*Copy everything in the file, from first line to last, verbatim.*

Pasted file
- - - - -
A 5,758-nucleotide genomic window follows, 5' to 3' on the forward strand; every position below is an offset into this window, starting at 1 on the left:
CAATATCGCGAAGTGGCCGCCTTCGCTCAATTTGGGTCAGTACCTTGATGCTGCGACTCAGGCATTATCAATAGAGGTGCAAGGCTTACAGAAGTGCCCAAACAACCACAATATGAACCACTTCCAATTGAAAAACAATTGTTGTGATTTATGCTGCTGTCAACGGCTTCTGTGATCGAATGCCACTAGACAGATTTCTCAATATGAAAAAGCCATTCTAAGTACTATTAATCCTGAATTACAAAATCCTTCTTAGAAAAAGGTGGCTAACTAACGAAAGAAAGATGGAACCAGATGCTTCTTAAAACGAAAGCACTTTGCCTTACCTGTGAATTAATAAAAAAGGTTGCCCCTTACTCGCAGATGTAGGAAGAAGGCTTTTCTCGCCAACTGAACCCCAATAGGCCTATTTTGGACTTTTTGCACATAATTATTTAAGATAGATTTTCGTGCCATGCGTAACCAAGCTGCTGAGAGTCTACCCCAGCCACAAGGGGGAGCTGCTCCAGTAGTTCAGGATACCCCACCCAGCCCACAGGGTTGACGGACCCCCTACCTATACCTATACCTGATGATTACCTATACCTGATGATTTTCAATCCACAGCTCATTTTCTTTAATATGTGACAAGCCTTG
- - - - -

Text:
A 5,758-nucleotide genomic window follows, 5' to 3' on the forward strand; every position below is an offset into this window, starting at 1 on the left:
CAATATCGCGAAGTGGCCGCCTTCGCTCAATTTGGGTCAGTACCTTGATGCTGCGACTCAGGCATTATCAATAGAGGTGCAAGGCTTACAGAAGTGCCCAAACAACCACAATATGAACCACTTCCAATTGAAAAACAATTGTTGTGATTTATGCTGCTGTCAACGGCTTCTGTGATCGAATGCCACTAGACAGATTTCTCAATATGAAAAAGCCATTCTAAGTACTATTAATCCTGAATTACAAAATCCTTCTTAGAAAAAGGTGGCTAACTAACGAAAGAAAGATGGAACCAGATGCTTCTTAAAACGAAAGCACTTTGCCTTACCTGTGAATTAATAAAAAAGGTTGCCCCTTACTCGCAGATGTAGGAAGAAGGCTTTTCTCGCCAACTGAACCCCAATAGGCCTATTTTGGACTTTTTGCACATAATTATTTAAGATAGATTTTCGTGCCATGCGTAACCAAGCTGCTGAGAGTCTACCCCAGCCACAAGGGGGAGCTGCTCCAGTAGTTCAGGATACCCCACCCAGCCCACAGGGTTGACGGACCCCCTACCTATACCTATACCTGATGATTACCTATACCTGATGATTTTCAATCCACAGCTCATTTTCTTTAATATGTGACAAGCCTTG